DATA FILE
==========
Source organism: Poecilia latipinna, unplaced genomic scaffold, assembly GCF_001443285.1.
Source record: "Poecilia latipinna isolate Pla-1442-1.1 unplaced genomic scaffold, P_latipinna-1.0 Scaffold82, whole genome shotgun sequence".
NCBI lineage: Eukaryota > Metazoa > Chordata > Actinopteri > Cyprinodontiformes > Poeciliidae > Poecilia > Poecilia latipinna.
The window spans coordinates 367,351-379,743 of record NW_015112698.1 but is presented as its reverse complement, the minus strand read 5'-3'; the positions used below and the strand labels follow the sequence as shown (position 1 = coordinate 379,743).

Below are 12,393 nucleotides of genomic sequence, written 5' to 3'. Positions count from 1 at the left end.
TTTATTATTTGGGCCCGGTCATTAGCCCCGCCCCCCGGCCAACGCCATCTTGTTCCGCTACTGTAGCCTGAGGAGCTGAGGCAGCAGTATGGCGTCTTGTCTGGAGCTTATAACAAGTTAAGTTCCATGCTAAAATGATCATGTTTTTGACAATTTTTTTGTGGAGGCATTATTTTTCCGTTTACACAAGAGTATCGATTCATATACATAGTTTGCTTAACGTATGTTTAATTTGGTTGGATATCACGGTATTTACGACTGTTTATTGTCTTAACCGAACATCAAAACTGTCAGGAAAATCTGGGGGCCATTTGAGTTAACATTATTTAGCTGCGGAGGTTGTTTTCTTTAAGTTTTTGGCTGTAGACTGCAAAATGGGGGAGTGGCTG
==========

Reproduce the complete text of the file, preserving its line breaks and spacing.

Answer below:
Source organism: Poecilia latipinna, unplaced genomic scaffold, assembly GCF_001443285.1.
Source record: "Poecilia latipinna isolate Pla-1442-1.1 unplaced genomic scaffold, P_latipinna-1.0 Scaffold82, whole genome shotgun sequence".
NCBI lineage: Eukaryota > Metazoa > Chordata > Actinopteri > Cyprinodontiformes > Poeciliidae > Poecilia > Poecilia latipinna.
The window spans coordinates 367,351-379,743 of record NW_015112698.1 but is presented as its reverse complement, the minus strand read 5'-3'; the positions used below and the strand labels follow the sequence as shown (position 1 = coordinate 379,743).

Below are 12,393 nucleotides of genomic sequence, written 5' to 3'. Positions count from 1 at the left end.
TTTATTATTTGGGCCCGGTCATTAGCCCCGCCCCCCGGCCAACGCCATCTTGTTCCGCTACTGTAGCCTGAGGAGCTGAGGCAGCAGTATGGCGTCTTGTCTGGAGCTTATAACAAGTTAAGTTCCATGCTAAAATGATCATGTTTTTGACAATTTTTTTGTGGAGGCATTATTTTTCCGTTTACACAAGAGTATCGATTCATATACATAGTTTGCTTAACGTATGTTTAATTTGGTTGGATATCACGGTATTTACGACTGTTTATTGTCTTAACCGAACATCAAAACTGTCAGGAAAATCTGGGGGCCATTTGAGTTAACATTATTTAGCTGCGGAGGTTGTTTTCTTTAAGTTTTTGGCTGTAGACTGCAAAATGGGGGAGTGGCTG